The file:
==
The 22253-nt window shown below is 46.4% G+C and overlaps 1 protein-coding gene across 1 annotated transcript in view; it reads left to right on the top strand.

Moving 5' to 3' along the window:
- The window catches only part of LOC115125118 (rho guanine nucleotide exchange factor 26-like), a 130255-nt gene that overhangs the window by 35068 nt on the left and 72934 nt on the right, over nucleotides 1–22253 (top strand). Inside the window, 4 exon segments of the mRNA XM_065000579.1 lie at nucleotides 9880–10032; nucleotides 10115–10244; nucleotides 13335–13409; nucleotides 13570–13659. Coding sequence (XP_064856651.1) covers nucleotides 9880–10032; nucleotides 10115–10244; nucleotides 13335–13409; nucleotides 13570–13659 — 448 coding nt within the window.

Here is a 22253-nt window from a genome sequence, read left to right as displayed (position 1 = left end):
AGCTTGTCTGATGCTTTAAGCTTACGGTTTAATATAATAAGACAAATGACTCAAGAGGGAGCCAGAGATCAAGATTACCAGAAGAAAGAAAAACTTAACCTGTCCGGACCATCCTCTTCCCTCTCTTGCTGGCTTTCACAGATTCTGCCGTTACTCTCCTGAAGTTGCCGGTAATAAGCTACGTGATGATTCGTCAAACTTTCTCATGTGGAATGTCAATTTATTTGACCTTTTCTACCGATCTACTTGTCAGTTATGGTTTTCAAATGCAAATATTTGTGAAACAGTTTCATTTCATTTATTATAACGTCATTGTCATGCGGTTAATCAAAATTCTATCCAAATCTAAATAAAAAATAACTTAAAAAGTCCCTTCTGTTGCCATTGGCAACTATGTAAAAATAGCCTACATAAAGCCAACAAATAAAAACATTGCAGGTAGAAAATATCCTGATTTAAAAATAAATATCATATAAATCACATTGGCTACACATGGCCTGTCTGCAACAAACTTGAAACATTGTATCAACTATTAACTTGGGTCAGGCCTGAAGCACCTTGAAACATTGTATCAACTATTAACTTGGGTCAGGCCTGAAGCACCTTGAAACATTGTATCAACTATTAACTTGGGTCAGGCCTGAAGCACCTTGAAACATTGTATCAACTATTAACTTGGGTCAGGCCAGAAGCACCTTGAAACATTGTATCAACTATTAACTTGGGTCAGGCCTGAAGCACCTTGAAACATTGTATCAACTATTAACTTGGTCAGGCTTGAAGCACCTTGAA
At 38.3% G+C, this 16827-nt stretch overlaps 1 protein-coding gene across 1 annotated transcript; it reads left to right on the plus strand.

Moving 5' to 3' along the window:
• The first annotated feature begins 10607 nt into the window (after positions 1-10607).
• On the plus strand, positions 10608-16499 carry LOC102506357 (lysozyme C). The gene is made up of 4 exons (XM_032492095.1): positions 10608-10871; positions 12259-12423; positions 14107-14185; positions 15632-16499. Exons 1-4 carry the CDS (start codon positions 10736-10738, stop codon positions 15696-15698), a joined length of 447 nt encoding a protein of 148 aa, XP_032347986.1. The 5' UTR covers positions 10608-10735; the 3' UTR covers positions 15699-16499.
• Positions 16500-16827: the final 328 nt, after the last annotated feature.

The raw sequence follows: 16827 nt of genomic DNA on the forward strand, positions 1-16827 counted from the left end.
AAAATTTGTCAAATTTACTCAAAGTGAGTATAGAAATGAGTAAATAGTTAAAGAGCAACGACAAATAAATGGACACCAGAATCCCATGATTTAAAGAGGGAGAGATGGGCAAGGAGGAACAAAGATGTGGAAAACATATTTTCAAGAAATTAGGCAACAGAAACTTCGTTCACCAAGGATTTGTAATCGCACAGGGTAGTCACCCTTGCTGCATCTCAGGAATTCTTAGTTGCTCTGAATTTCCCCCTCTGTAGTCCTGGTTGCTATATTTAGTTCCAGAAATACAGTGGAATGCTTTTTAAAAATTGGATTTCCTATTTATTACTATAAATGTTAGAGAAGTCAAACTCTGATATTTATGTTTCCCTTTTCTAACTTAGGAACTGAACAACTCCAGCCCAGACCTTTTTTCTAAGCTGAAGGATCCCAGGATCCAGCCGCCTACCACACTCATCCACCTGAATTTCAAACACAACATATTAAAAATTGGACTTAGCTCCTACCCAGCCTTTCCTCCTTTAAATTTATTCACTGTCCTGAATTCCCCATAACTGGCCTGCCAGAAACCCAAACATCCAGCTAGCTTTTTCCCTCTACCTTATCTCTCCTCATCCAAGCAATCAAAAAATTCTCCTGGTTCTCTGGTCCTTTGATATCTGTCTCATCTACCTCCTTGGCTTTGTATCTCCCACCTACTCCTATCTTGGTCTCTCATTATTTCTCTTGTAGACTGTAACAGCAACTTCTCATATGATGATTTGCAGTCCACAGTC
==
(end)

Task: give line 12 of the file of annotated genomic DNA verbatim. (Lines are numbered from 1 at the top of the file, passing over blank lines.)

AAAATTTGTCAAATTTACTCAAAGTGAGTATAGAAATGAGTAAATAGTTAAAGAGCAACGACAAATAAATGGACACCAGAATCCCATGATTTAAAGAGGGAGAGATGGGCAAGGAGGAACAAAGATGTGGAAAACATATTTTCAAGAAATTAGGCAACAGAAACTTCGTTCACCAAGGATTTGTAATCGCACAGGGTAGTCACCCTTGCTGCATCTCAGGAATTCTTAGTTGCTCTGAATTTCCCCCTCTGTAGTCCTGGTTGCTATATTTAGTTCCAGAAATACAGTGGAATGCTTTTTAAAAATTGGATTTCCTATTTATTACTATAAATGTTAGAGAAGTCAAACTCTGATATTTATGTTTCCCTTTTCTAACTTAGGAACTGAACAACTCCAGCCCAGACCTTTTTTCTAAGCTGAAGGATCCCAGGATCCAGCCGCCTACCACACTCATCCACCTGAATTTCAAACACAACATATTAAAAATTGGACTTAGCTCCTACCCAGCCTTTCCTCCTTTAAATTTATTCACTGTCCTGAATTCCCCATAACTGGCCTGCCAGAAACCCAAACATCCAGCTAGCTTTTTCCCTCTACCTTATCTCTCCTCATCCAAGCAATCAAAAAATTCTCCTGGTTCTCTGGTCCTTTGATATCTGTCTCATCTACCTCCTTGGCTTTGTATCTCCCACCTACTCCTATCTTGGTCTCTCATTATTTCTCTTGTAGACTGTAACAGCAACTTCTCATATGATGATTTGCAGTCCACAGTC